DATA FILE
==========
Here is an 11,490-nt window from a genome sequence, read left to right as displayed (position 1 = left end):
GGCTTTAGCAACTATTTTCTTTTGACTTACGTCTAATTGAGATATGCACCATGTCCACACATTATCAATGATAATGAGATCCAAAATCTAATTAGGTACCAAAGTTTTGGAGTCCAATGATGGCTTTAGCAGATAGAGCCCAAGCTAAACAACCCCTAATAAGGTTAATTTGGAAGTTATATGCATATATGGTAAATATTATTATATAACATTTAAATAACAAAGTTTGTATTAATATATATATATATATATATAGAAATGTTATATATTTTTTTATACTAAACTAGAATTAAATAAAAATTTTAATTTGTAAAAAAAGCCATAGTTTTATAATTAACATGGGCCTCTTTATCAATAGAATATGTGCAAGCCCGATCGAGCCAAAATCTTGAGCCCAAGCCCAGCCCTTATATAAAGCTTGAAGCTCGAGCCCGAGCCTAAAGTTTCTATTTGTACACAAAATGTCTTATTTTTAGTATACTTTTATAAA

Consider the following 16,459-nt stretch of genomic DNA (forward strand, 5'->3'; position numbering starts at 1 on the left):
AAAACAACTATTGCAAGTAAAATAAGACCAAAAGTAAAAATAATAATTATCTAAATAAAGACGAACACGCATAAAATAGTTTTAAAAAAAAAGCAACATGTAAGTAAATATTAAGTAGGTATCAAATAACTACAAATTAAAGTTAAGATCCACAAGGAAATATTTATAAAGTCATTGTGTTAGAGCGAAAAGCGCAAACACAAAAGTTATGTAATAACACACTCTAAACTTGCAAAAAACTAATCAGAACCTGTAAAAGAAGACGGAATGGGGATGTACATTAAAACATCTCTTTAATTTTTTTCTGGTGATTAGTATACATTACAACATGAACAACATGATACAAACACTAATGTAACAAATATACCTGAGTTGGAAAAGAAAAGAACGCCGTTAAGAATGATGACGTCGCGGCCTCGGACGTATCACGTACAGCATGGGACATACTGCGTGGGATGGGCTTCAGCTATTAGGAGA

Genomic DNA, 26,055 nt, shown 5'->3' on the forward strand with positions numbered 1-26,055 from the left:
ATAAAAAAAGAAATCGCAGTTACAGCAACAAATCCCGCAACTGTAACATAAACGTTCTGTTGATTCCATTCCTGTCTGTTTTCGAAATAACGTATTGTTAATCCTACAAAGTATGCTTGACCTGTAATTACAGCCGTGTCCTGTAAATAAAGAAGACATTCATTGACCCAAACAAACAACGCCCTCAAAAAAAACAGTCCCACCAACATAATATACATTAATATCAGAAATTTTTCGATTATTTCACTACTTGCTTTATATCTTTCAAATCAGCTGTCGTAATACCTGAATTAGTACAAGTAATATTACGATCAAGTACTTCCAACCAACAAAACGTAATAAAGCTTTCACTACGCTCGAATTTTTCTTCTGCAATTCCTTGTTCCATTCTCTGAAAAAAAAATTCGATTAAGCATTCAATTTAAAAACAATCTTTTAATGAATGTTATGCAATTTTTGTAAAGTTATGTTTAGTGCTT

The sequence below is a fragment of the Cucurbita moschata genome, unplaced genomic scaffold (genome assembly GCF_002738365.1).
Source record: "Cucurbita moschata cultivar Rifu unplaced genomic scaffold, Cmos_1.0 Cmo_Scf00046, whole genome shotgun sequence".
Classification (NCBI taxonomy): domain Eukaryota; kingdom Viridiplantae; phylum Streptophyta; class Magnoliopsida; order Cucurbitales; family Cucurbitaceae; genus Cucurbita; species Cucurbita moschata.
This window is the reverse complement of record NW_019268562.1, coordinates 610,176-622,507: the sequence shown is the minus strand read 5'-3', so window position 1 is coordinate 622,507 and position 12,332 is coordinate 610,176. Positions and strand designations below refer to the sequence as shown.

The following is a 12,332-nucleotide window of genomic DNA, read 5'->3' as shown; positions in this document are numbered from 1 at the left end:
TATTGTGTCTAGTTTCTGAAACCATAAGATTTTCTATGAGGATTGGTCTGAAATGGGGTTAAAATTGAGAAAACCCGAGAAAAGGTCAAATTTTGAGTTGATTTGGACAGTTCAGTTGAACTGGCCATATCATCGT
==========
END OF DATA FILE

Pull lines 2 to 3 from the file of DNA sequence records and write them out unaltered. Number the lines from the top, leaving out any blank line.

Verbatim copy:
GGCTTTAGCAACTATTTTCTTTTGACTTACGTCTAATTGAGATATGCACCATGTCCACACATTATCAATGATAATGAGATCCAAAATCTAATTAGGTACCAAAGTTTTGGAGTCCAATGATGGCTTTAGCAGATAGAGCCCAAGCTAAACAACCCCTAATAAGGTTAATTTGGAAGTTATATGCATATATGGTAAATATTATTATATAACATTTAAATAACAAAGTTTGTATTAATATATATATATATATATATAGAAATGTTATATATTTTTTTATACTAAACTAGAATTAAATAAAAATTTTAATTTGTAAAAAAAGCCATAGTTTTATAATTAACATGGGCCTCTTTATCAATAGAATATGTGCAAGCCCGATCGAGCCAAAATCTTGAGCCCAAGCCCAGCCCTTATATAAAGCTTGAAGCTCGAGCCCGAGCCTAAAGTTTCTATTTGTACACAAAATGTCTTATTTTTAGTATACTTTTATAAA

Consider the following 16,459-nt stretch of genomic DNA (forward strand, 5'->3'; position numbering starts at 1 on the left):